said first heat exchange matrix having a width to fit tightly into the channel;
    said second plate is sized to the width of said first heat exchange matrix; and
    said first sheet, first fin element, and second sheet are monolithically bonded.
  9. 9. The solar receiver of claim 1 further comprising:
    said first and second sheets having a generally trapezoidal shape;
    said first heat exchange matrix formed of a screen pack, porous foam structure, or an array of pins and cut into a trapezoidal shape which substantially matches the shape of the first and second sheets; and
    said first and second sheets and said first heat exchange matrix monolithically bonded into a substantially trapezoidal heat exchange cell.
  10. 10. The solar receiver of claim 8, further comprising:
    said plurality of heat exchange cells forming an array of said substantially trapezoidal cells positioned in the solar cavity to form a polygon shell with a substantially conical shape.
  11. 11. A heat exchanger for a solar receiver, comprising:
    a plurality of heat exchange cells arranged in polygonal array, each heat exchange cell comprising:
    an inlet, an outlet, and a heat exchange matrix interposed within a volume defined between a first plate and a second plate spaced apart from the first plate;
    said inlet and said outlet in fluid communication with said volume;
    said first plate, second plate, and heat exchange matrix monolithically bonded as a unit, said first plate for receiving concentrated solar radiation; and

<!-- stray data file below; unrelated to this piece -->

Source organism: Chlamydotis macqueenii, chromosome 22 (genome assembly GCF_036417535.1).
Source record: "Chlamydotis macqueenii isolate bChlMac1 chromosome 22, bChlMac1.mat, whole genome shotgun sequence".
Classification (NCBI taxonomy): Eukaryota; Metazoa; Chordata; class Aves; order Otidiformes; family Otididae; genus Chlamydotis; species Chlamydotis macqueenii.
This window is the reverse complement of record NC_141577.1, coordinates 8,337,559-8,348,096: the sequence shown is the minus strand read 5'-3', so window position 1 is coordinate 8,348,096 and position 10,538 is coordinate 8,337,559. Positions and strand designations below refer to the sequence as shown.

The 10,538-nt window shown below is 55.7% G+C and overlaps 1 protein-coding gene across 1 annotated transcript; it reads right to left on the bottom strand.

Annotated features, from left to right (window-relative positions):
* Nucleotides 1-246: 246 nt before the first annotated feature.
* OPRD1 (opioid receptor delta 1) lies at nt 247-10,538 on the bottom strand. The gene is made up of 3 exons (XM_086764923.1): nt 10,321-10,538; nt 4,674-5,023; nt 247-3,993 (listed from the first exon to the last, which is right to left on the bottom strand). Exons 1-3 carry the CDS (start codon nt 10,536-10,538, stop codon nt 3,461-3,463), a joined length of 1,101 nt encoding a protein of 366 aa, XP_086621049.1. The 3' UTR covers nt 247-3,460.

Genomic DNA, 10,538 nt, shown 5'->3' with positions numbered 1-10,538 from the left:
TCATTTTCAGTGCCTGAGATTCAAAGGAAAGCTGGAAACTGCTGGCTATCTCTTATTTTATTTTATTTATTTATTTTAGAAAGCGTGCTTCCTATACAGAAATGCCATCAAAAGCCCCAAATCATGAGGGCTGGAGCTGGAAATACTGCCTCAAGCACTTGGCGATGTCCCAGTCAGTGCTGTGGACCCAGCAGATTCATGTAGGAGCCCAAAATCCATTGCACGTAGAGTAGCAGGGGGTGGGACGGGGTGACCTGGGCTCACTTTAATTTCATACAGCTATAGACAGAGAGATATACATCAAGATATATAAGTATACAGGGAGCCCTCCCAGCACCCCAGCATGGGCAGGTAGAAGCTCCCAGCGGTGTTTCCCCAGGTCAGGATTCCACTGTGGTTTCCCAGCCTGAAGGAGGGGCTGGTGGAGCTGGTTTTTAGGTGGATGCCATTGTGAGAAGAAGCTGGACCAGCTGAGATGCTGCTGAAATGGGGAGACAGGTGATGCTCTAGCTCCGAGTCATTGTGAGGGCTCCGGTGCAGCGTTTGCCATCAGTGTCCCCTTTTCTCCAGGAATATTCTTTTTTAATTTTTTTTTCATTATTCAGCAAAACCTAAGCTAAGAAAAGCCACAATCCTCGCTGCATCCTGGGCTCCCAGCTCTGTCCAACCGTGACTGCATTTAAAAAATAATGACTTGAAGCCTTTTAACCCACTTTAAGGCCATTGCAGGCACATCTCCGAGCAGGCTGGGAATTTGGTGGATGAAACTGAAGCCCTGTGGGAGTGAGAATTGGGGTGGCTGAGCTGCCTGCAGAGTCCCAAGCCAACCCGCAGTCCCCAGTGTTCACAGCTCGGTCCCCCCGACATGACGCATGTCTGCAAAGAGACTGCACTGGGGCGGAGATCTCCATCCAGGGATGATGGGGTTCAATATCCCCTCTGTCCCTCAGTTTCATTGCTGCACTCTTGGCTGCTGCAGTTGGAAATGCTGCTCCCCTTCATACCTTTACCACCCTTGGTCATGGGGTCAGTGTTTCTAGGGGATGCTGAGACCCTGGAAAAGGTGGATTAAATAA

said heat exchange media defining a pathway for a fluid flowing from said inlet to said outlet between said first and second plates; and
    an inlet manifold in fluid communication with the inlet of each of said heat exchange cells; and
    an outlet manifold in fluid communication with first outlet of each of said heat exchange cells.
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US20120118378A1 (en) * 2010-11-16 2012-05-17 Michael Gurin Non-Linear Solar Receiver
EP2869013A1 (en) * 2013-11-05 2015-05-06 Linde Aktiengesellschaft Method for indirect heat exchange between a salt melt and a heat transfer medium in a solar thermal energy power plant
GB2534239A (en) * 2015-03-26 2016-07-20 Solar Fluidics Pte Ltd Solar energy system
US10107556B2 (en) 2013-12-19 2018-10-23 Dana Canada Corporation Conical heat exchanger

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US20120118378A1 (en) * 2010-11-16 2012-05-17 Michael Gurin Non-Linear Solar Receiver
EP2869013A1 (en) * 2013-11-05 2015-05-06 Linde Aktiengesellschaft Method for indirect heat exchange between a salt melt and a heat transfer medium in a solar thermal energy power plant